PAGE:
Earthroamer: new tire/wheel/suspension

haven

Expedition Leader
Matt Nakari of Earthroamer sent me information about the new tire/wheel/suspension package for the XV-LT.

The new tire is the Continental MPT81, in size 335/80 R 20. Here's what it looks like compared to the Michelin XDA 295/60 R 22.5 that will continue to be standard equipment on the XV-LT. I'm not sure where the smaller tire came from. I don't think it's the stock F550's 225/70R19.5



The 41 inch tall MPT81 requires a suspension lift and different fender flares. Earthroamer adds air bags at all four corners as part of the upgrade. No word yet on changes to the final drive ratio. Moving from 36.5 inch tall 22.5 tires to 41 inch tall 20 inch units raises the overall gear ratio by 13%. Maybe the 6.4L Powerstroke's 650 lb-ft of torque can handle the taller ratio.

Reasons to consider the MPT81
-- more ground clearance
-- more aggressive tread for off-road conditions
-- more air volume in the tire permits greater load capacity at lower tire pressure
-- air suspension may allow fine tuning of ride quality to different conditions
-- totally **************' appearance

Here's a link to more photos of the Earthroamer as it gets its new shoes:
http://www.earthroamer.com/mpt81ontruck/

Matt Nakari says the photos don't show the production wheels.
No word on the cost of the upgrade to MPT81, or whether it can be retrofitted to existing Earthroamers.

Chip Haven
 
It IS the ideal tire size for the F550/Earthroamer*, but...
I see they are using a spacer. That, plus the stock "unit bearing" replacing the older widely spaced bearings-on-spindle make me concerned about the ability of the front outer axle to take the stress of this tire long term. I might feel better after they do a durability test in southeastern Utah and/or Rocky Mt. jeep trails for 20000+ miles.
Dynatrac make a spindle replacement for the F550 front end, along with super-duper alloy 1.50" outer stub axles and upgraded free-wheeling hubs.
For a lot of money (~$7000+) Dynatrac could build a wider front Dana 60 or 70 that would eliminate the need for a spacer and remove most breakage concerns. If I were buying an ER I would think about specifying this - with an ARB and 5.13s.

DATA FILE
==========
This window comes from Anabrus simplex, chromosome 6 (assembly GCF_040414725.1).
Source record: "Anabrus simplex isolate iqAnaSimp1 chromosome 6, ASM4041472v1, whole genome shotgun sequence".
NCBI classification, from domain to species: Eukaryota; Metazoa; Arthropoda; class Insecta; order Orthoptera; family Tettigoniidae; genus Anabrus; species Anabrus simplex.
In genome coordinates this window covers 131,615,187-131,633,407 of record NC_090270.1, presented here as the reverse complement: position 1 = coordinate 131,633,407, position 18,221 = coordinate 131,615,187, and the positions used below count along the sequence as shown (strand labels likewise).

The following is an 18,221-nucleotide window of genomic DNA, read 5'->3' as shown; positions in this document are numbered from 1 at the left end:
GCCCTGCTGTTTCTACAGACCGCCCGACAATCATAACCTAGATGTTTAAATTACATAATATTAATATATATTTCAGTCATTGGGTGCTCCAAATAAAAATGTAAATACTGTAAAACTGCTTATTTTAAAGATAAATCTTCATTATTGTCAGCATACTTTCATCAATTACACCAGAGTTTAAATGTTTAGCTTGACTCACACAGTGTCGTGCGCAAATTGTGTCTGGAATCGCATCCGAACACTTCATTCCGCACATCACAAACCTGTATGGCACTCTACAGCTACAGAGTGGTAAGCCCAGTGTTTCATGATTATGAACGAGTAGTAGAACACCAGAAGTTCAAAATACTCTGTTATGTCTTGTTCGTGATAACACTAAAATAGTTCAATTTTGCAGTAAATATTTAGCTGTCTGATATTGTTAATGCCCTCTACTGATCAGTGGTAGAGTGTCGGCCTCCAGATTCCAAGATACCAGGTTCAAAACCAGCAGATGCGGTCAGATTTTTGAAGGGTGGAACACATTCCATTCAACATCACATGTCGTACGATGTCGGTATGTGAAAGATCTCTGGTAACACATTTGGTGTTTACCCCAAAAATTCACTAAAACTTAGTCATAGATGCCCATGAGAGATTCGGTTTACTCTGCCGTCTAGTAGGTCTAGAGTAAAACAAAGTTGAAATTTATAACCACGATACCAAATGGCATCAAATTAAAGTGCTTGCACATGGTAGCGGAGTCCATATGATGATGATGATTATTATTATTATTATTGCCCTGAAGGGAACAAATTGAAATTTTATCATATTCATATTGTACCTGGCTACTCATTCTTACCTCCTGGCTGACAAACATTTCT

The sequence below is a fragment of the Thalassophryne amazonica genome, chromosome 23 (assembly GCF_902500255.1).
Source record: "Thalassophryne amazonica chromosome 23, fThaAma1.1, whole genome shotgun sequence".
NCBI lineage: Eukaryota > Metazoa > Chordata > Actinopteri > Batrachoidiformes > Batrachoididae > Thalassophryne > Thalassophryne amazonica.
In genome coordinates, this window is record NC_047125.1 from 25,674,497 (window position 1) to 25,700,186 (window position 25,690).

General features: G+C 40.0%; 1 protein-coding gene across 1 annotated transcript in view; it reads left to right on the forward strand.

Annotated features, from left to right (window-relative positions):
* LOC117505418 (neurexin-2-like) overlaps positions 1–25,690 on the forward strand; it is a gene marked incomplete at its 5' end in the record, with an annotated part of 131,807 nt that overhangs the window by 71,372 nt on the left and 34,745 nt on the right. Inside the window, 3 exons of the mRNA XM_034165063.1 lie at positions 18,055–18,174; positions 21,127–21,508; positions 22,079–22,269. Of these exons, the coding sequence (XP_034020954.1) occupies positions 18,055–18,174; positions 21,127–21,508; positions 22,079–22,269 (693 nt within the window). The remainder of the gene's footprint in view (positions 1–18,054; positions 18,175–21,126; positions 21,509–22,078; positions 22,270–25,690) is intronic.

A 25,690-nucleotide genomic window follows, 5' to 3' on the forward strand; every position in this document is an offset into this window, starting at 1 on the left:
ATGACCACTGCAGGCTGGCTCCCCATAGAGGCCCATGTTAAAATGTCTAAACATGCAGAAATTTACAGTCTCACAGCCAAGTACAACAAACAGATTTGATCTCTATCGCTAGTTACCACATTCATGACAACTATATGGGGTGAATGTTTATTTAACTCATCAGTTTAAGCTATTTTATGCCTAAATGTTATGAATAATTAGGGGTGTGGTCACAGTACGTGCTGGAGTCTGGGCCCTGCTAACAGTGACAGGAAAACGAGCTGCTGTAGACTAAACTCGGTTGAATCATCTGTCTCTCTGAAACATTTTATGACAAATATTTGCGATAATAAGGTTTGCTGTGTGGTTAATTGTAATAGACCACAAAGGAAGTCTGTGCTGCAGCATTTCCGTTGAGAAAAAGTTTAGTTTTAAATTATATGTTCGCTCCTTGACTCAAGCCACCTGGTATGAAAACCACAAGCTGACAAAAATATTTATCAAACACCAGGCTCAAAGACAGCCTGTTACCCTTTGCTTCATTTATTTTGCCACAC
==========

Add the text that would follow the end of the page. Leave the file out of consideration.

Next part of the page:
I have no similar concerns about the rear axle.
If the diffs are opened to install lockers it might be prudent to change to 5.13s which are stock on F550s with the V10. This would be like having 4.10s with the original 32" tires. Diesel F250/350s run 3.73s with 32s but going up to 4.10 equivalent might be wise with the weight. With the 295s 4.88s are equivalent to 4.30 with 32s.
* The vehicle's tire footprint/ton approaches a Unicat, but as you can see the cost rises rapidly. I wonder if CTIS could be added?

Charlie
 
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boblynch

Adventurer
Earthroamer updated the price list today to include the new options. The price is $21,750 broken down as follows:

Continental MPT81 335/80 tires on 20” Hutchinson internal beadlock aluminum wheels (air ride suspension required) $10,000

Kelderman air ride suspension (Oasis compressor required) $10,000

Oasis XD3000 air compressor with 6 gallon air tank $1,750
 
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Christian P.

Expedition Leader
Staff member
just curious...Am I the only one on this forum who still thinks that $21000 for a tire upgrade is a lot of money?

you can travel for a long time for that kind of money...another member is planning a 6 months trip to South America for less than that...
 

haven

Expedition Leader
Christian,

You're right, of course. It's possible to buy a beat-up jeep (or a Trail 90, or a bicycle), add a bedroll, and just hit the road. Lots more people go this route than the Earthroamer or Unicat approach.

I need to remind myself that while I'm contemplating the perfect size for the holes in a sand ladder, others are enjoying the sunrise in beautiful, exotic places. At some point you just have to decide to go.

I have a Casio watch that I bought for $12 in Bolivia 8 years ago. It still keeps perfect time. But I also understand why people buy a Patek Philippe.

Chip Haven
 

Robthebrit

Explorer
They must be some expensive wheels... I just bought a set of 365/80r20 mpt81's for just over $2k (and the 365's are a lot more expensive than the 335's).

I have about 40,000 miles these tires across various unimogs, they are are great tires but they are not so great in wet snow or wet mud. I would suggest getting them siped for snow use, it makes a huge difference.

Rob

Edit: 335's should be around $400 each, maybe a little over..
 
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boblynch

Adventurer
Rob's right, the 335 MPT tires are about $400-450 each. The 17" Hutchinson beadlock cast aluminum wheels are listed for around $470 +s/h. I was unable to find online pricing for the forged 20" wheels. However, some of the media coverage for the military 20" wheels with CTI are reported to be $1000+ per wheel. Since the Earthroamer includes a full size spare, a set of 5 could be $7500, plus fender mods, install (with possible CTIS), shipping, handling, taxes, and lastly profit. Not saying it's not a lot of cash and WAY beyond the means of most, just trying to shed light on the big number.

FYI - Stockton Wheels will make custom 20x11 painted steel wheels for the F550 for about $400 each. They show pics of them with 335s on the TurtleV on their website. Would be curious to know the turkey difference in weight between the Hutchinson aluminum and Stockton steel in the 20x11 size.

Bob
 
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explore this

Observer
This is great and disappointing at the same time!